Quotes for Topic: Pride-results
Pride gets no pleasure out of having something, only out of having more of it than the next person. We say that people are proud of being rich or clever or good looking, but they are not. They’re proud of being richer, or cleverer, or better looking than others. If everyone else became equally rich, or clever, or good looking there would be nothing to be proud about.
Reference: Mere Christianity.
The following are a smattering of examples of the “fig leaves” we wear: 1. We change the subject or crack jokes if an awkward or threatening subject arises. 2. We monopolize conversation, filling silences to keep others at bay and to keep from feeling like failures. 3. We live or die vicariously with a sports team. 4. We run from problems by watching TV, drinking, smoking, promiscuity, workaholism, compulsive eating. 5. We mock or “put in a box” those whose opinions or problems threaten our own commitments and behavior. 6. We get defensive, accusatory, testy, or talk loudly, or try to bully others to defend ourselves and make a show of competency. 7. We overdo penance by saying, “Poor me; I’m so horrible and such a failure,” by expressing maudlin repentance and wallowing in failures. 8. We minimize the seriousness of problems – “It’s nothing” – or the difficulty of change – “I promise “l’ll never do it again.” 9. We lie outright, to look good or to avoid looking bad. 10. We lie subtly, putting ourselves in the best light by innuendo, embellishment, or careful selection of data. This often accompanies subtle expressions of contempt or criticism for other people. 11. We think highly of our own opinions on every issue. 12. We tie up our identity in certain grandiose roles, like “counselor” or “parent” or “pastor.” Any of our functions and successes, real or imagined, can become fodder for self-deception. 13. We pray for help before performing a certain responsibility, and then rehearse our own success afterwards without thought of God.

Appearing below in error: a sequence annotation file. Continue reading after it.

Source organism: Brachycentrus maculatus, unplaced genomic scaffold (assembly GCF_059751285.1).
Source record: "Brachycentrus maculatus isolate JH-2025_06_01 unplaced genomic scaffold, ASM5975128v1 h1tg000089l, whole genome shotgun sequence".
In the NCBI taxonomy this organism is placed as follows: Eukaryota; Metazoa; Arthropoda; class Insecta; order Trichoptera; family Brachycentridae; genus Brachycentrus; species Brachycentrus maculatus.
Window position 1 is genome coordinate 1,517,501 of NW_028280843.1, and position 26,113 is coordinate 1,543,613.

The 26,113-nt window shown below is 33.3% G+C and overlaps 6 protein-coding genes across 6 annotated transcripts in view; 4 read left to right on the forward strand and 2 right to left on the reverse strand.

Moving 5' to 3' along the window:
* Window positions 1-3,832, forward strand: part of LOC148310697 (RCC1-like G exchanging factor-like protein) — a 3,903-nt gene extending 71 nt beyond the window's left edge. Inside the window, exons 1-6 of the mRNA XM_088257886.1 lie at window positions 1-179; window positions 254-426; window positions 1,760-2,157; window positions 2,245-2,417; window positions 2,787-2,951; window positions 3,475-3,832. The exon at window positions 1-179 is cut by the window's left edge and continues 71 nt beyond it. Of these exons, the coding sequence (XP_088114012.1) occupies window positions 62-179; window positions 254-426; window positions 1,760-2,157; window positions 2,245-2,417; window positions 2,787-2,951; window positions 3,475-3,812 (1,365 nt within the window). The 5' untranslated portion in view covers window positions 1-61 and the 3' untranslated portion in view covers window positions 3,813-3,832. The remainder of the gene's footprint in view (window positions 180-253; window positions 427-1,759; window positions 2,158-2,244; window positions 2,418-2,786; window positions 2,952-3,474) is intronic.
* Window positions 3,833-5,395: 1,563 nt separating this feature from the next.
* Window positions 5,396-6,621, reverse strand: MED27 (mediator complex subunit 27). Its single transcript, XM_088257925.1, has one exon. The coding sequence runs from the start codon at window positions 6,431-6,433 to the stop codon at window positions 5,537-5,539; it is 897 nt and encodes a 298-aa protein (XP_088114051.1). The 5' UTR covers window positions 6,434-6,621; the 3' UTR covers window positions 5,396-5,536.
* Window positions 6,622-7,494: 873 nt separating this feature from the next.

Reference: Seeing With New Eyes, P&R Publishers, 2003, p. 189-190. Get this book!
Let us watch against pride in every shape – pride of intellect, pride of wealth, pride in our own goodness, pride in our own deserts. Nothing is so likely to keep a man out of heaven, and prevent him seeing Christ, as pride. So long as we think we are something, we shall never be saved.
Reference: Matthew Commentary, Chapter 11.
It horribly skews the meaning of the cross when contemporary prophets of self-esteem say that the cross is a witness to my infinite worth… The biblical perspective is that the cross in a witness to the infinite worth of God's glory, and a witness to the immensity of the sin of my pride.
Spiritual pride is very apt to suspect others, but a humble saint is most jealous of himself. He is as suspicious of nothing in the world as he is of his own heart. The spiritually proud person is apt to find fault with other saints...and to be quick to notice their deficiencies. But the eminently humble Christian has so much to do at home, and sees so much evil in his own heart, and is so concerned about it, that he is not apt to be very busy with other hearts... Pure Christian humility disposes a person to take notice of everything that is good in others, and to make the most of it, and to diminish their failings, but to give his eye chiefly on those things that are bad in himself.